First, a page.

Advertisement

African Archaeological Review

, Volume 21, Issue 3, pp 135–152 | Cite as

Ores, Furnaces, Slags, and Prehistoric Societies: Aspects of Iron Working in the Nyanga Agricultural Complex, AD 1300–1900

  • Shadreck Chirikure
  • Thilo Rehren
Article

Abstract

The Nyanga agricultural complex through its cultivation terraces and ridges represents one of the most intensified agricultural systems in southern African prehistory. In such a well developed system of land management and use, iron tools played a crucial role in clearing the land for cultivation as well as for domestic building purposes. Important to this dimension is the need to understand iron production and use in prehistoric societies. This paper aims for the first time to look at iron technology in the Nyanga agricultural complex through an initial analysis of iron extraction remains such as ore, slag, and furnace fragments. As a result, the technical data obtained will be used to develop hypotheses which future research can engage. This paper is a preliminary statement toward developing an understanding of iron production to meet various purposes from the deeper past to the historical period.

Le complexe agricole Nyanga avec ses terrasses et collines cultivées représente un des systèmes agricoles les plus intensifs de la préhistoire de l'Afrique du sud. Dans ce système d'organisation et d'exploitation bien développé les outils en fer jouent un rôle important dans la cultivation du sol et la construction des bâtiments. Il est nécessaire de bien connaître les méthodes de production et d'utilisation du fer dans les sociétés préhistoriques. Cet article traite pour la première fois de la technologie du fer dans le complexe agricole Nyanga en présentant des analyses préliminaires des restes de l'exploitation du fer tels les minerais, les scories et les fragments de fourneaux. Les résultats de l'étude de ces techniques vont servir à développer des hypothèses qui aideront à faire avancer les recherches futures. Cet article représente un essai préliminaire pour développer nos connaisaences sur la production du fer destiné à de multiples usages depuis les temps les plus reculés jusqu à la période préhistorique.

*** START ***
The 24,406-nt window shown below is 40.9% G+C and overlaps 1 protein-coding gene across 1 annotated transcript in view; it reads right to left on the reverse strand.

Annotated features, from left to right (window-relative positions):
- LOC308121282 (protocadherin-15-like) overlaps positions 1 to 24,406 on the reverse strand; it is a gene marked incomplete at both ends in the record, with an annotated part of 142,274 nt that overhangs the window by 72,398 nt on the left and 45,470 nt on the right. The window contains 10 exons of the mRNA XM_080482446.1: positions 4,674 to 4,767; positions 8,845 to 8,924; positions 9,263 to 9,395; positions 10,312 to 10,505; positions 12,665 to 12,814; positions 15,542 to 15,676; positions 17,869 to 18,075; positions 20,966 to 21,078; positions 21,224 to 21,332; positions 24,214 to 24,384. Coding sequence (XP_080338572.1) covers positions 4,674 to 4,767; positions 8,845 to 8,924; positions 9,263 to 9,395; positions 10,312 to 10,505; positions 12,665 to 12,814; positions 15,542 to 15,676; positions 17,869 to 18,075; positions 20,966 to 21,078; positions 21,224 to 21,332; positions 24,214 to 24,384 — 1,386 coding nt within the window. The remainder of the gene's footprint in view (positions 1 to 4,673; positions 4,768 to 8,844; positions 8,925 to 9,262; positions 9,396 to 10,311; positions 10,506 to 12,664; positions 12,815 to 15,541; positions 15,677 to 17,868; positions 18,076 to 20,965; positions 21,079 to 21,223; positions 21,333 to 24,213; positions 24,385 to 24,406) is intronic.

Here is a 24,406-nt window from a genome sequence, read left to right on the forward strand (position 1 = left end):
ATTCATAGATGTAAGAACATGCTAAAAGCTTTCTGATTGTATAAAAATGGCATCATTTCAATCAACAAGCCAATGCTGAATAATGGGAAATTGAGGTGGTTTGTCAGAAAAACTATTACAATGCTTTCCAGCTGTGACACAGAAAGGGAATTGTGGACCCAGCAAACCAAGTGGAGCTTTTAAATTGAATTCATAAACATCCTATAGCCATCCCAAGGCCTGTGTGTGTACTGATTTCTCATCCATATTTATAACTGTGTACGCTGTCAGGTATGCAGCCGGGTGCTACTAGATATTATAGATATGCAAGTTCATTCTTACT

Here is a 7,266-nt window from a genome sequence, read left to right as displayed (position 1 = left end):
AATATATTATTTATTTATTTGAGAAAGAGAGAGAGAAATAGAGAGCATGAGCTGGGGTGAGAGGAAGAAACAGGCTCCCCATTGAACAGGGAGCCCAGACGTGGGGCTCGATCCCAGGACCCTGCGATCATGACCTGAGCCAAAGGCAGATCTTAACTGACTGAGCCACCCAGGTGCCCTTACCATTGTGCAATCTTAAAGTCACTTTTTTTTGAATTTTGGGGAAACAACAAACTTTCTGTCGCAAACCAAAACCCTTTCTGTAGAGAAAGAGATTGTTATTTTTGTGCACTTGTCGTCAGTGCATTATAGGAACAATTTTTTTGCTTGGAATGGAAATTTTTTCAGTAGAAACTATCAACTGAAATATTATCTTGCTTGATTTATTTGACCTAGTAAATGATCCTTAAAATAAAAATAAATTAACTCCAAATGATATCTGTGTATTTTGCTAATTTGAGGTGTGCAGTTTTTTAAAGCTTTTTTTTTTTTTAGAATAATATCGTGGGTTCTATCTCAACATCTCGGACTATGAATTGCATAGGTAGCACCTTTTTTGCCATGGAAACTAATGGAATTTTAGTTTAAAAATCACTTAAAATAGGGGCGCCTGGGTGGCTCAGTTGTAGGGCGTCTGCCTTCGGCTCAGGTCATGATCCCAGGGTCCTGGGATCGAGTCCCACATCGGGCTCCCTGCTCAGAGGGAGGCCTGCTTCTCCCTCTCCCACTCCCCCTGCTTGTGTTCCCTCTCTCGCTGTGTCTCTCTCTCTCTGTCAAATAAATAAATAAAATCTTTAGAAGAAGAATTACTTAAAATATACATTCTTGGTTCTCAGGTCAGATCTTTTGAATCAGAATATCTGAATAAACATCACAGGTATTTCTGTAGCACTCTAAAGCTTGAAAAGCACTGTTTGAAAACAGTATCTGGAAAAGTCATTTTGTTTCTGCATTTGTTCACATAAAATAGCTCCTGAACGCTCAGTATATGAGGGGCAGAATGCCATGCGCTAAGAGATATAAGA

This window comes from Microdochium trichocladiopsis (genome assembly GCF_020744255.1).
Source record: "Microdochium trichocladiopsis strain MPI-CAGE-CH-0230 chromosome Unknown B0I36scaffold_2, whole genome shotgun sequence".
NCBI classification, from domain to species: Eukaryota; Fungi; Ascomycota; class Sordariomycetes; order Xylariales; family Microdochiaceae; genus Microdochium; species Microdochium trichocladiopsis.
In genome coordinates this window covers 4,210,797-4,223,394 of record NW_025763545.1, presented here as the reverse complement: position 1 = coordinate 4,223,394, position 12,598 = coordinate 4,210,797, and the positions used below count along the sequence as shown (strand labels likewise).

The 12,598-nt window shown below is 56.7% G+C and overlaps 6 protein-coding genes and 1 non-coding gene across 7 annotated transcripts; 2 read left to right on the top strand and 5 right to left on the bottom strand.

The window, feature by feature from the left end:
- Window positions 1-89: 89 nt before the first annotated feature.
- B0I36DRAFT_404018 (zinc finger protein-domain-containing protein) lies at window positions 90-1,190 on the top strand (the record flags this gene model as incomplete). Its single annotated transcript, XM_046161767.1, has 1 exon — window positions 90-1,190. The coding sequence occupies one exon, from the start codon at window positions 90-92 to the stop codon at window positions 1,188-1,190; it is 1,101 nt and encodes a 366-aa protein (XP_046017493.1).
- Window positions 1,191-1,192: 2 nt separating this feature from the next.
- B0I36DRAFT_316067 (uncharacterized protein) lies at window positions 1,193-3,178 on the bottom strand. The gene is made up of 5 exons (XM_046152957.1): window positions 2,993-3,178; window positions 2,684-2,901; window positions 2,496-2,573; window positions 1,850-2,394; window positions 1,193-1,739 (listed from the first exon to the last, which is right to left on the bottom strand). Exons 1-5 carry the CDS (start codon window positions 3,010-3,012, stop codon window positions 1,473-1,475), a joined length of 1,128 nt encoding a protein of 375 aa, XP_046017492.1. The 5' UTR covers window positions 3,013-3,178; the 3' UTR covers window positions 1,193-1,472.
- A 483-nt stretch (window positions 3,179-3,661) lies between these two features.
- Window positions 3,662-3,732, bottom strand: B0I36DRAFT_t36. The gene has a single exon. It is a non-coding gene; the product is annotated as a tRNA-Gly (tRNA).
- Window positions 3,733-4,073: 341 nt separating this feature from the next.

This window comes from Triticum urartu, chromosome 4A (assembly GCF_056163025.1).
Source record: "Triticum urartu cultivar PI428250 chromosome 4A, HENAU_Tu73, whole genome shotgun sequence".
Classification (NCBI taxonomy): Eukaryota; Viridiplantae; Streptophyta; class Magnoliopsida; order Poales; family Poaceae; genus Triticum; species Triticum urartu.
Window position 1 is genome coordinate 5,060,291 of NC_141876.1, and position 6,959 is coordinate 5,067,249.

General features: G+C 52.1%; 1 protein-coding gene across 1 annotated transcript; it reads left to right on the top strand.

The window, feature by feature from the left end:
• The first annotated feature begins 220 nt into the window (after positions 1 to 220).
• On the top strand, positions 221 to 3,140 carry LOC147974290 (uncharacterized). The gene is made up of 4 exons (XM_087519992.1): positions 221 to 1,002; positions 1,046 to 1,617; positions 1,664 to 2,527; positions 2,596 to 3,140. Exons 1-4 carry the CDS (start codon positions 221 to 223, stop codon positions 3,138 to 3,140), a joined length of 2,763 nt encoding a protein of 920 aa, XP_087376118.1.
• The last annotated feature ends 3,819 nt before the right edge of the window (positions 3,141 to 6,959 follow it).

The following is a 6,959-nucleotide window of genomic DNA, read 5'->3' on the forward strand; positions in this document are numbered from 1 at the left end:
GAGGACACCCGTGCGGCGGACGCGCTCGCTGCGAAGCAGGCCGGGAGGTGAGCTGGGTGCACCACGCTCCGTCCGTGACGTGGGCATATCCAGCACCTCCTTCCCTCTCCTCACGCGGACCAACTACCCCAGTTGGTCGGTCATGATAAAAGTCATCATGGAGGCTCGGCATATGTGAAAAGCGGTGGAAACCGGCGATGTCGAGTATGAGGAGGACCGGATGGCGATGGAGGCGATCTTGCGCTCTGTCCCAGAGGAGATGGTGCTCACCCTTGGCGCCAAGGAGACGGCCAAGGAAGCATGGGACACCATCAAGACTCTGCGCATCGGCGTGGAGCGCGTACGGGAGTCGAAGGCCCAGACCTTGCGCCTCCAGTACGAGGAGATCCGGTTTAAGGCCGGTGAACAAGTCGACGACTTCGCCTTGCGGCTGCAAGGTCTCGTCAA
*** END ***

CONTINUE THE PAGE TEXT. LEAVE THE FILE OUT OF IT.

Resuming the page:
ironworking metallurgy Zimbabwe Nyanga 

Preview

Unable to display preview. Download preview PDF.

Unable to display preview. Download preview PDF.

REFERENCES CITED

  1. Bachmann, H. G. (1982). The Identification of Slags fromArchaeological Sites, Institute of Archaeology Occasional Papers No. 6, London.Google Scholar
  2. Bernhard, F. O. (1962). Two types of iron smelting furnaces on Ziwa Farm (Inyanga). South African Archaeological Bulletin 17: 235-236.Google Scholar
  3. Childs, T., and Killick, D. (1993). Indigenous African metallurgy: Nature and culture. Annual Review of Anthropology 22: 27-72.Google Scholar
  4. Childs, T. (1991). Style, technology, and iron furnaces in Bantu-speaking Africa. Journal of Anthropological Archaeology 10: 332-359.Google Scholar
  5. Childs, T. (1996). Technological history and culture in western Tanzania. In Schmidt, P. (ed.), The Culture and Technology of African Iron Production, University of Florida Press, Gainesville, pp. 277-320.Google Scholar